How to Manage Customer Expectations

How to Manage Customer Expectations
Brian Nicholls

“The customer is always right.”

Everyone in customer success, and in business in general, has heard this phrase before. First said by entrepreneurs in the early 1900s, this statement is a core belief of many customer success practitioners.

My experience has led me to a slightly different take. In most cases, I believe that the customer is directionally right. More specifically, the customer has some idea of what outcome(s) they want to achieve but needs guidance to achieve them. If your customer thought they could do it themselves, why use your product?

Unfortunately, you can’t satisfy every single customer's needs and wants.

That is why it is critical to set and manage expectations so that your customer has the best chance to succeed using your product.

Why Expectations Make or Break Retention

Over-promising to a customer and not delivering is exponentially worse than setting realistic expectations and delivering on your commitments.

There are two reasons for this:

  1. Your customer’s plan is based on the information you give them. If you don’t set their expectations correctly, they face the consequences of not delivering to their organization or customers. I have been on both sides of this myself.
  2. “The Boy who Cried Wolf”. Over-promising/misaligning expectations and failing to deliver outcomes can lead to mistrust. After not setting expectations properly, your customers won’t fully trust you and your product, even when expectations are correctly set.

Different Paths Require Different Steps

When setting expectations, categorize your responses into three buckets for your customers

“Yes, you can expect that from us.”

If Yes is your answer, be prepared to show the customer how and when you can meet/exceed their expectations. Here’s an example:

“Yes, I believe we can deliver that report to you by Feb 20th. The report will have Item A, Item B, and Item C. Does this work for you?”

Notice the key elements of this response.

  • I gave them a clear “yes”.
  • I told them when the report would be delivered.
  • I included what items would be included in the report.
  • Most importantly, I asked for their acknowledgment to ensure we were on the same page.

What happens if you know the answer is yes, but aren’t sure the how and when?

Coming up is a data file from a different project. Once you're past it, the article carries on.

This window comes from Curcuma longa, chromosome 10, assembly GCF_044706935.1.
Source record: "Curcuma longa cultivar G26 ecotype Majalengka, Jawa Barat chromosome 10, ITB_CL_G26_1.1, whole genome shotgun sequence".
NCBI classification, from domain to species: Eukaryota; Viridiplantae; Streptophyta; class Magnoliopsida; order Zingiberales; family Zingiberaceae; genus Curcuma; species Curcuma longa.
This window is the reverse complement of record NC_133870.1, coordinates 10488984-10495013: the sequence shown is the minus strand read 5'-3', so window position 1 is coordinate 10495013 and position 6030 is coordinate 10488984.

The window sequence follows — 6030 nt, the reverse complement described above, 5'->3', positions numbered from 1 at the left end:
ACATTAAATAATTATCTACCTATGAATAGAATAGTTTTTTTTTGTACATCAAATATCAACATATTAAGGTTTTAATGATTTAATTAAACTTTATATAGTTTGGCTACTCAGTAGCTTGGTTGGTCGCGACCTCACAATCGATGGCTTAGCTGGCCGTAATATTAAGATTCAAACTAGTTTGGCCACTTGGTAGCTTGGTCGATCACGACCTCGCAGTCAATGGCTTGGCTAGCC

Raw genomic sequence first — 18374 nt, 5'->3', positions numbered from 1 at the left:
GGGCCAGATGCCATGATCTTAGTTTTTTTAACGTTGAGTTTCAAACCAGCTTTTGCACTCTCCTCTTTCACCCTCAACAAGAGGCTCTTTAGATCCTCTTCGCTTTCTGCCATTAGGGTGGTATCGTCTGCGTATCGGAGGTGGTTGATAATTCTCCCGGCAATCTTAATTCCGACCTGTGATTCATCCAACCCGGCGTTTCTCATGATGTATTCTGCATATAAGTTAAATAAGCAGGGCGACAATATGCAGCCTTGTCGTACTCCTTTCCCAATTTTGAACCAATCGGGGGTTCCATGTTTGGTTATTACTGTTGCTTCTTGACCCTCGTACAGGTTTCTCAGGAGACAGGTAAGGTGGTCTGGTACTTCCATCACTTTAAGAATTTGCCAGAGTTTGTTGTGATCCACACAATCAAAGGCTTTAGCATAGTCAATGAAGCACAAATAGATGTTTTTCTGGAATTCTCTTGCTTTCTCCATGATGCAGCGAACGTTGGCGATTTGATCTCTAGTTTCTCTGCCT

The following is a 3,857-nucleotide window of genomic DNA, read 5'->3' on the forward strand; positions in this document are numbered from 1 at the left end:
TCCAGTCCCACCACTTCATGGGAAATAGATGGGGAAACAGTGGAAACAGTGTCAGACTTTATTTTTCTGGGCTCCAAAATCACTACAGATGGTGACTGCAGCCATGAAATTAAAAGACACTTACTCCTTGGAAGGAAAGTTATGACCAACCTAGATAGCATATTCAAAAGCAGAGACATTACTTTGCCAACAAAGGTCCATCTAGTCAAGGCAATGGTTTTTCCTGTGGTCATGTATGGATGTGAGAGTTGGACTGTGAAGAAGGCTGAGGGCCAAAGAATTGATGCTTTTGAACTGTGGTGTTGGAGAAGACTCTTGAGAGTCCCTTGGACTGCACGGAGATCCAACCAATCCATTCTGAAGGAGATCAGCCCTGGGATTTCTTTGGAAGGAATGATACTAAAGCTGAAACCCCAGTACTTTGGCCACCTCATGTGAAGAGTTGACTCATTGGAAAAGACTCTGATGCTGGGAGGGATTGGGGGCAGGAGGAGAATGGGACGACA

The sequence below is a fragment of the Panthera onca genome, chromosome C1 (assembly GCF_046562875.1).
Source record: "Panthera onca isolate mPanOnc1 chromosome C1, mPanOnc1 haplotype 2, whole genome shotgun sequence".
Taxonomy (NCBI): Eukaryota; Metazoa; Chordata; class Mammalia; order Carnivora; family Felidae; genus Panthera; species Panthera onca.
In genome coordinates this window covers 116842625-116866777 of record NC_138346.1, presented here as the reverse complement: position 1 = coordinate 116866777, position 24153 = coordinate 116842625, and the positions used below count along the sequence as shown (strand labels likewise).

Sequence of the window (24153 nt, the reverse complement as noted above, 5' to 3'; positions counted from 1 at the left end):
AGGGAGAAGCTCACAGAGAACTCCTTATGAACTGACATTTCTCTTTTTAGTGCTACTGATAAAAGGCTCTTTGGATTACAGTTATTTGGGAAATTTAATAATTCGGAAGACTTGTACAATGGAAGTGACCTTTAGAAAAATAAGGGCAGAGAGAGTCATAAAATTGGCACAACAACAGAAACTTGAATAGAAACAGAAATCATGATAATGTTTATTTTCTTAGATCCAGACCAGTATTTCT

The best CSMs I have worked with are transparent with the customer when they don't have an immediate answer and provide a plan of action.

Here’s a response when you don’t know the how and when.

“Yes, I believe we can deliver that, but I am not sure how or when we can. Can I get back to you via email on Feb 20th with that information?”

Again, let the customer know when they can expect to hear from you and get them to acknowledge your response so everyone is on the same page.

Last point. If that timeline changes, update the customer immediately. In my experience, most customers are ok with 1-2 changes to a timeline before getting frustrated, but silence and/or missing your commitment date will drive them nuts.

“No, we can not do that, or we will not do that.”

Can not and will not are two different things, but both require an explanation. If your answer is no, be prepared to explain why. An example I have used many times before is “no, we cannot do that because it is outside the scope of what our product does”.

In my experience, this is the most challenging answer to provide to your customers, but it also is the most necessary answer to give correctly. You will lose your customer’s trust if you say “yes” now and then have to walk back on it later.

Trust me, I have made this mistake, and the latter conversation has been some of the worst moments of my career.

“I don't know if we can do that. Let me research and get back to you by (insert date).”

I have had many instances where the customer asked a question I couldn’t answer on the spot.

You won't always be able to set the expectation right then and there, but it is imperative to:

  • respond immediately.
  • tell them when you will provide an answer.

Example

“That is a great question. I don't know whether or not we can provide that, so let me research whether we can add that feature and when it might be available. I will get back to you with a response by Feb 20th.”

Documenting Expectations

Make sure you recap those expectations in writing to your customer and do your best to get the customer to acknowledge the recap. I have made the blunder many times of setting a verbal expectation with a customer at 9:25 am, then going to 6 more meetings that day before I can recap.

Sometimes I’ve forgotten what expectations were. Even worse, I’ve written the expectation incorrectly in a recap email. So find a way to note it as it happens or get yourself a sound recording software that you can reference (examples include Jiminny, UpdateAi, or Salesloft). This last one is hard to do, but even an email with 2-3 bullet points goes a long way as the relationship develops.

As CS practitioners, doing as much as we can to satisfy our customers is ingrained. The best CSM’s I have worked with are the ones that can balance finding solutions to meet their customers’ use case(s), but have the confidence to say when something cannot be done.

Proper expectation setting is the critical tool that successful CS practitioners use. While proper expectation setting won’t guarantee a renewal, lacking it will ensure churn. The customer is not always right, but they should always know what to expect from you and your organization.

Now set those expectations!

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